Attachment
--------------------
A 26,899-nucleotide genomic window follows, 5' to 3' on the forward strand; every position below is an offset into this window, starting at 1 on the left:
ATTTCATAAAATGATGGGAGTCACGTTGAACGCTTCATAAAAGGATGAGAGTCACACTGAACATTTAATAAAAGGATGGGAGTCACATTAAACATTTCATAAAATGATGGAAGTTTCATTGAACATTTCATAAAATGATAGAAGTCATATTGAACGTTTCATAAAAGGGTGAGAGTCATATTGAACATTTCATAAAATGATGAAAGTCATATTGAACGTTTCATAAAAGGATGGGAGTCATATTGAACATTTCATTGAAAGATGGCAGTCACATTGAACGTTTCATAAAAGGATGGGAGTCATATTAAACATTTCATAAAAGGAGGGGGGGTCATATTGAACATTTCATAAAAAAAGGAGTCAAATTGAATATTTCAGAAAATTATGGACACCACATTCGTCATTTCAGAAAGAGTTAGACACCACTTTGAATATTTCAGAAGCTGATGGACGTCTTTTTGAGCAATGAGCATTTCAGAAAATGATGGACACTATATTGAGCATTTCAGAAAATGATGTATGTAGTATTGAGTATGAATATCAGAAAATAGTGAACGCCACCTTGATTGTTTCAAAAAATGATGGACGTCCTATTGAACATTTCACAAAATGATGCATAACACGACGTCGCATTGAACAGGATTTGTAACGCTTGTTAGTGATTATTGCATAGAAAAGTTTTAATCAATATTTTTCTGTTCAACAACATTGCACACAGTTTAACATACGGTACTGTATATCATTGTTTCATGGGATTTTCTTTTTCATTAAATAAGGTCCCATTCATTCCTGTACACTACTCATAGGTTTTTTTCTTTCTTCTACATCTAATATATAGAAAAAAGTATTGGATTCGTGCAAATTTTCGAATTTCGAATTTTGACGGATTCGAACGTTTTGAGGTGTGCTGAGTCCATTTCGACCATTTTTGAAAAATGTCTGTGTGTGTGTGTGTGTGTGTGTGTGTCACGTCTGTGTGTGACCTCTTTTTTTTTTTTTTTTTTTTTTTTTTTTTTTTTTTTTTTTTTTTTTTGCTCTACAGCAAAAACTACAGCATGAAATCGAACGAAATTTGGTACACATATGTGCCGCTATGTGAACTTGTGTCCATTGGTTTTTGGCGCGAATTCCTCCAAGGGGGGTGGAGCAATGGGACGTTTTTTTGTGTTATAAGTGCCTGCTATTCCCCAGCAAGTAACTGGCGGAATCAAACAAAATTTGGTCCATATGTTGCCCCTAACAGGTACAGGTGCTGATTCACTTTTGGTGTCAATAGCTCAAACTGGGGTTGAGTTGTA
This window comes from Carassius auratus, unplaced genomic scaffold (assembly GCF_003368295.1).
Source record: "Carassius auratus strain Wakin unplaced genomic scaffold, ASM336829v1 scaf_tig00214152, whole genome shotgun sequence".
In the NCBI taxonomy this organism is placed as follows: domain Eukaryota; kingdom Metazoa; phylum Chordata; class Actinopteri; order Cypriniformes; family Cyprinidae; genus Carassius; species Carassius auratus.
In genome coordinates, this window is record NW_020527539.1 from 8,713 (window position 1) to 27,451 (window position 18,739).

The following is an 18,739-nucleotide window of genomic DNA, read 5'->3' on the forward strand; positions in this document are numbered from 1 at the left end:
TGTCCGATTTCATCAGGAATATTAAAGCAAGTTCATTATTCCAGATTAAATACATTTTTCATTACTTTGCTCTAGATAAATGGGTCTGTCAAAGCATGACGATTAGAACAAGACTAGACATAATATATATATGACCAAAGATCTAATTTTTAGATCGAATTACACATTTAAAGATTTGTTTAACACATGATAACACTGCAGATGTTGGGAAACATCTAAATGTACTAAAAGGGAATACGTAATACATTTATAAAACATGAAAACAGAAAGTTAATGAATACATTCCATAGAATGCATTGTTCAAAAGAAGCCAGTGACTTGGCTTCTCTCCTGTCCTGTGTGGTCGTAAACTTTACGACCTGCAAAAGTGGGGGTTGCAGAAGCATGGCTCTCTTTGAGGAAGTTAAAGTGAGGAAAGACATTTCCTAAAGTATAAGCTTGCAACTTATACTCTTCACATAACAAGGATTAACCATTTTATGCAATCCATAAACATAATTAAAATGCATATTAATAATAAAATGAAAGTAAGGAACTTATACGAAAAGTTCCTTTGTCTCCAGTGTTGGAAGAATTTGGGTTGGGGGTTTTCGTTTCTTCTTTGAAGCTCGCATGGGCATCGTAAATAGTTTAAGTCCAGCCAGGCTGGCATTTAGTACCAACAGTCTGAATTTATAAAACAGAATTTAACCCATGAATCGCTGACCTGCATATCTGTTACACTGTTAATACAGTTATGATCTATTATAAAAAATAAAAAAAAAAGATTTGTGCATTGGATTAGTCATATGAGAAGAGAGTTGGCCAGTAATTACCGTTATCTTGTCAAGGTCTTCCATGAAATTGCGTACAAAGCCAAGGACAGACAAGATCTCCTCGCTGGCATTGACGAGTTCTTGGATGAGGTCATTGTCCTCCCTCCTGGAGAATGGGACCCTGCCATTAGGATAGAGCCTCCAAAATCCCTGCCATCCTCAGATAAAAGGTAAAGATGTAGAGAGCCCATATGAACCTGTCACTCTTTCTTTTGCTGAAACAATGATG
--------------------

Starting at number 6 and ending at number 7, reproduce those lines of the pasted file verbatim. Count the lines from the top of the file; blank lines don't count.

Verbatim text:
In genome coordinates, this window is record NW_020527539.1 from 8,713 (window position 1) to 27,451 (window position 18,739).

The following is an 18,739-nucleotide window of genomic DNA, read 5'->3' on the forward strand; positions in this document are numbered from 1 at the left end: